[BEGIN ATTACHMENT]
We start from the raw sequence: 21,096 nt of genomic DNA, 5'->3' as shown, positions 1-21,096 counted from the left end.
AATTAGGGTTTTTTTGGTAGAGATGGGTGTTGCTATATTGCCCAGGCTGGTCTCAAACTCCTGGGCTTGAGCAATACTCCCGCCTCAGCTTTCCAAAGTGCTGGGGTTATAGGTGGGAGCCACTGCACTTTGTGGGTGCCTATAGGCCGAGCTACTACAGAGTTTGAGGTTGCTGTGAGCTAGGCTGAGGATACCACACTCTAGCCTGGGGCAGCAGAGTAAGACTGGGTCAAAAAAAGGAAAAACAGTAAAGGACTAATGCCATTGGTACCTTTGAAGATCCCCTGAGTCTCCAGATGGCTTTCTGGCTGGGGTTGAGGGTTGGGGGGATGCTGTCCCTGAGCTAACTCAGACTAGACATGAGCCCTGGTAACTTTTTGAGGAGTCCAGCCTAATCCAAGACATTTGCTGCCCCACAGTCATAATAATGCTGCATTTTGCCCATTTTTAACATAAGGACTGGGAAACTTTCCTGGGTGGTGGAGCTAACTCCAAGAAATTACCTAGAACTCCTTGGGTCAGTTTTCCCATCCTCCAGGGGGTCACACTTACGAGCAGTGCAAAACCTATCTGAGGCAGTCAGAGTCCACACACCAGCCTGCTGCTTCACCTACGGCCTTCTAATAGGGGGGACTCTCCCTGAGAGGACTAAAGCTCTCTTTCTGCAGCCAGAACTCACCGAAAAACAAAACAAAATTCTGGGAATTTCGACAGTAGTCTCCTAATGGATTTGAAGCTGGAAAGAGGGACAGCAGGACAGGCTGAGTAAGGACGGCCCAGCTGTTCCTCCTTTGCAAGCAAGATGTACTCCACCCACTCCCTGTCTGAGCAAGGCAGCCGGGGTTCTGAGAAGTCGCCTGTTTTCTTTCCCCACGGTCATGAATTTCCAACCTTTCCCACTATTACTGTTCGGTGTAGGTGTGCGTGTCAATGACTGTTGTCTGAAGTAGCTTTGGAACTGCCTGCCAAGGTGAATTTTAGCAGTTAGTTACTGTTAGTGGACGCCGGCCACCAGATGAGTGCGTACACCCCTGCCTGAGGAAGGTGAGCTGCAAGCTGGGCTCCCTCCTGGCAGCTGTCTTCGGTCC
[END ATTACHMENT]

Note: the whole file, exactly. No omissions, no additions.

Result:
We start from the raw sequence: 21,096 nt of genomic DNA, 5'->3' as shown, positions 1-21,096 counted from the left end.
AATTAGGGTTTTTTTGGTAGAGATGGGTGTTGCTATATTGCCCAGGCTGGTCTCAAACTCCTGGGCTTGAGCAATACTCCCGCCTCAGCTTTCCAAAGTGCTGGGGTTATAGGTGGGAGCCACTGCACTTTGTGGGTGCCTATAGGCCGAGCTACTACAGAGTTTGAGGTTGCTGTGAGCTAGGCTGAGGATACCACACTCTAGCCTGGGGCAGCAGAGTAAGACTGGGTCAAAAAAAGGAAAAACAGTAAAGGACTAATGCCATTGGTACCTTTGAAGATCCCCTGAGTCTCCAGATGGCTTTCTGGCTGGGGTTGAGGGTTGGGGGGATGCTGTCCCTGAGCTAACTCAGACTAGACATGAGCCCTGGTAACTTTTTGAGGAGTCCAGCCTAATCCAAGACATTTGCTGCCCCACAGTCATAATAATGCTGCATTTTGCCCATTTTTAACATAAGGACTGGGAAACTTTCCTGGGTGGTGGAGCTAACTCCAAGAAATTACCTAGAACTCCTTGGGTCAGTTTTCCCATCCTCCAGGGGGTCACACTTACGAGCAGTGCAAAACCTATCTGAGGCAGTCAGAGTCCACACACCAGCCTGCTGCTTCACCTACGGCCTTCTAATAGGGGGGACTCTCCCTGAGAGGACTAAAGCTCTCTTTCTGCAGCCAGAACTCACCGAAAAACAAAACAAAATTCTGGGAATTTCGACAGTAGTCTCCTAATGGATTTGAAGCTGGAAAGAGGGACAGCAGGACAGGCTGAGTAAGGACGGCCCAGCTGTTCCTCCTTTGCAAGCAAGATGTACTCCACCCACTCCCTGTCTGAGCAAGGCAGCCGGGGTTCTGAGAAGTCGCCTGTTTTCTTTCCCCACGGTCATGAATTTCCAACCTTTCCCACTATTACTGTTCGGTGTAGGTGTGCGTGTCAATGACTGTTGTCTGAAGTAGCTTTGGAACTGCCTGCCAAGGTGAATTTTAGCAGTTAGTTACTGTTAGTGGACGCCGGCCACCAGATGAGTGCGTACACCCCTGCCTGAGGAAGGTGAGCTGCAAGCTGGGCTCCCTCCTGGCAGCTGTCTTCGGTCC